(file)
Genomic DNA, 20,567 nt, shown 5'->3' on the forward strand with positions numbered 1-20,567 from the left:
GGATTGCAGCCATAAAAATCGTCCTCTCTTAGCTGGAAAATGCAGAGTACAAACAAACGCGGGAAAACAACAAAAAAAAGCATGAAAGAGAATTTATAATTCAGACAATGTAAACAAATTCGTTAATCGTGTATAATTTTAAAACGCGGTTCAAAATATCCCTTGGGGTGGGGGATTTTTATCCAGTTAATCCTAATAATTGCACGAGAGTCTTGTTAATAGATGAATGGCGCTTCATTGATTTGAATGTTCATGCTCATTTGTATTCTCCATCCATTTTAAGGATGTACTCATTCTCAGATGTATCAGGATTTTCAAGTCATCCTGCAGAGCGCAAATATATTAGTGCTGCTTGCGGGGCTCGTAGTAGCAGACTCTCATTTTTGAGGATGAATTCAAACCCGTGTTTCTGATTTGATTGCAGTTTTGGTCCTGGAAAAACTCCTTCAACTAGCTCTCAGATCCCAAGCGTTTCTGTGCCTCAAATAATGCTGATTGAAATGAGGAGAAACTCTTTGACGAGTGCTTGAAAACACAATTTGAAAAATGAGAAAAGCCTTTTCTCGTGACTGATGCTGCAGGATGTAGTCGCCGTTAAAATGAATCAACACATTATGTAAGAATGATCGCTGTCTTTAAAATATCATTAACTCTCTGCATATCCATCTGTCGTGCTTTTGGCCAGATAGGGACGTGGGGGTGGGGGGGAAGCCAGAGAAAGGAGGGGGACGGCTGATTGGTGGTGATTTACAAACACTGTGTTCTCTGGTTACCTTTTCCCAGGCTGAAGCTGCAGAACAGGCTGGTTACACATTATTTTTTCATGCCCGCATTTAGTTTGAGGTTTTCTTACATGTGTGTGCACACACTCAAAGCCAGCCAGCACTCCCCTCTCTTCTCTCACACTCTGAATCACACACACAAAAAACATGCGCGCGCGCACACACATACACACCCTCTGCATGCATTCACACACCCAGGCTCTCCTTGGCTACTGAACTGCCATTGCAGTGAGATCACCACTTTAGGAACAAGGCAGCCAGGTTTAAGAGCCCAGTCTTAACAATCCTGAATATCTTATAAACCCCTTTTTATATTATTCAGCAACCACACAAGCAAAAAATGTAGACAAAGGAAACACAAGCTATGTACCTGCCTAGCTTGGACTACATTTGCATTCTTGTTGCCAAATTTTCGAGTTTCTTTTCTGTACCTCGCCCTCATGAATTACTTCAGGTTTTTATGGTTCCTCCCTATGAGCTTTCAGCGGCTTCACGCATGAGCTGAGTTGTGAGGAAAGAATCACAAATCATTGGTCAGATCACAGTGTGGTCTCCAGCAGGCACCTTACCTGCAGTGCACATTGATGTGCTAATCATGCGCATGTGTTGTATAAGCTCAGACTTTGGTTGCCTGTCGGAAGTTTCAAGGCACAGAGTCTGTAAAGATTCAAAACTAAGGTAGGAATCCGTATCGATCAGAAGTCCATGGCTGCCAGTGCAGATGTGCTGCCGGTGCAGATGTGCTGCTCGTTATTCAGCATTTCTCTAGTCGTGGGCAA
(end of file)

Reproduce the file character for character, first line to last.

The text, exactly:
Genomic DNA, 20,567 nt, shown 5'->3' on the forward strand with positions numbered 1-20,567 from the left:
GGATTGCAGCCATAAAAATCGTCCTCTCTTAGCTGGAAAATGCAGAGTACAAACAAACGCGGGAAAACAACAAAAAAAAGCATGAAAGAGAATTTATAATTCAGACAATGTAAACAAATTCGTTAATCGTGTATAATTTTAAAACGCGGTTCAAAATATCCCTTGGGGTGGGGGATTTTTATCCAGTTAATCCTAATAATTGCACGAGAGTCTTGTTAATAGATGAATGGCGCTTCATTGATTTGAATGTTCATGCTCATTTGTATTCTCCATCCATTTTAAGGATGTACTCATTCTCAGATGTATCAGGATTTTCAAGTCATCCTGCAGAGCGCAAATATATTAGTGCTGCTTGCGGGGCTCGTAGTAGCAGACTCTCATTTTTGAGGATGAATTCAAACCCGTGTTTCTGATTTGATTGCAGTTTTGGTCCTGGAAAAACTCCTTCAACTAGCTCTCAGATCCCAAGCGTTTCTGTGCCTCAAATAATGCTGATTGAAATGAGGAGAAACTCTTTGACGAGTGCTTGAAAACACAATTTGAAAAATGAGAAAAGCCTTTTCTCGTGACTGATGCTGCAGGATGTAGTCGCCGTTAAAATGAATCAACACATTATGTAAGAATGATCGCTGTCTTTAAAATATCATTAACTCTCTGCATATCCATCTGTCGTGCTTTTGGCCAGATAGGGACGTGGGGGTGGGGGGGAAGCCAGAGAAAGGAGGGGGACGGCTGATTGGTGGTGATTTACAAACACTGTGTTCTCTGGTTACCTTTTCCCAGGCTGAAGCTGCAGAACAGGCTGGTTACACATTATTTTTTCATGCCCGCATTTAGTTTGAGGTTTTCTTACATGTGTGTGCACACACTCAAAGCCAGCCAGCACTCCCCTCTCTTCTCTCACACTCTGAATCACACACACAAAAAACATGCGCGCGCGCACACACATACACACCCTCTGCATGCATTCACACACCCAGGCTCTCCTTGGCTACTGAACTGCCATTGCAGTGAGATCACCACTTTAGGAACAAGGCAGCCAGGTTTAAGAGCCCAGTCTTAACAATCCTGAATATCTTATAAACCCCTTTTTATATTATTCAGCAACCACACAAGCAAAAAATGTAGACAAAGGAAACACAAGCTATGTACCTGCCTAGCTTGGACTACATTTGCATTCTTGTTGCCAAATTTTCGAGTTTCTTTTCTGTACCTCGCCCTCATGAATTACTTCAGGTTTTTATGGTTCCTCCCTATGAGCTTTCAGCGGCTTCACGCATGAGCTGAGTTGTGAGGAAAGAATCACAAATCATTGGTCAGATCACAGTGTGGTCTCCAGCAGGCACCTTACCTGCAGTGCACATTGATGTGCTAATCATGCGCATGTGTTGTATAAGCTCAGACTTTGGTTGCCTGTCGGAAGTTTCAAGGCACAGAGTCTGTAAAGATTCAAAACTAAGGTAGGAATCCGTATCGATCAGAAGTCCATGGCTGCCAGTGCAGATGTGCTGCCGGTGCAGATGTGCTGCTCGTTATTCAGCATTTCTCTAGTCGTGGGCAA